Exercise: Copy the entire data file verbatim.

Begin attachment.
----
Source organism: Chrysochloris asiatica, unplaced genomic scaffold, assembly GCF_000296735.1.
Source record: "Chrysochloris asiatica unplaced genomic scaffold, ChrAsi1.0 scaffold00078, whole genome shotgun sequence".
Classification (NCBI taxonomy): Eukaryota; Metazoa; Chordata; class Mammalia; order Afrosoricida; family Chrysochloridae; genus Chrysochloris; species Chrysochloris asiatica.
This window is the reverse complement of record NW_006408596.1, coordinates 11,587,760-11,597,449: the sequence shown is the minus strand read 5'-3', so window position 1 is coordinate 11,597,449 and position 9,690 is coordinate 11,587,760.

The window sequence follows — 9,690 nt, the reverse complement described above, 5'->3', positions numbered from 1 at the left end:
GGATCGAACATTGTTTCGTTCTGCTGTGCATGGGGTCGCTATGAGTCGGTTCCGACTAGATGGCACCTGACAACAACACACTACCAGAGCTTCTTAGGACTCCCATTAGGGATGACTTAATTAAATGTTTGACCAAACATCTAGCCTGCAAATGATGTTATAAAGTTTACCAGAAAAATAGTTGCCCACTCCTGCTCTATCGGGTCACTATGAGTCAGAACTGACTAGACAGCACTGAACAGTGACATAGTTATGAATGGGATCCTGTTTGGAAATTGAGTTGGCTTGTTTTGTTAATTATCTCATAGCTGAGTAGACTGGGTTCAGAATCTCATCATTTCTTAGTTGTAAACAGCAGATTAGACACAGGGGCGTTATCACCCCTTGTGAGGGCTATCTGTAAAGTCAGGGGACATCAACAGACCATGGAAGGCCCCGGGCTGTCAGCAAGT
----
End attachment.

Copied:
Source organism: Chrysochloris asiatica, unplaced genomic scaffold, assembly GCF_000296735.1.
Source record: "Chrysochloris asiatica unplaced genomic scaffold, ChrAsi1.0 scaffold00078, whole genome shotgun sequence".
Classification (NCBI taxonomy): Eukaryota; Metazoa; Chordata; class Mammalia; order Afrosoricida; family Chrysochloridae; genus Chrysochloris; species Chrysochloris asiatica.
This window is the reverse complement of record NW_006408596.1, coordinates 11,587,760-11,597,449: the sequence shown is the minus strand read 5'-3', so window position 1 is coordinate 11,597,449 and position 9,690 is coordinate 11,587,760.

The window sequence follows — 9,690 nt, the reverse complement described above, 5'->3', positions numbered from 1 at the left end:
GGATCGAACATTGTTTCGTTCTGCTGTGCATGGGGTCGCTATGAGTCGGTTCCGACTAGATGGCACCTGACAACAACACACTACCAGAGCTTCTTAGGACTCCCATTAGGGATGACTTAATTAAATGTTTGACCAAACATCTAGCCTGCAAATGATGTTATAAAGTTTACCAGAAAAATAGTTGCCCACTCCTGCTCTATCGGGTCACTATGAGTCAGAACTGACTAGACAGCACTGAACAGTGACATAGTTATGAATGGGATCCTGTTTGGAAATTGAGTTGGCTTGTTTTGTTAATTATCTCATAGCTGAGTAGACTGGGTTCAGAATCTCATCATTTCTTAGTTGTAAACAGCAGATTAGACACAGGGGCGTTATCACCCCTTGTGAGGGCTATCTGTAAAGTCAGGGGACATCAACAGACCATGGAAGGCCCCGGGCTGTCAGCAAGT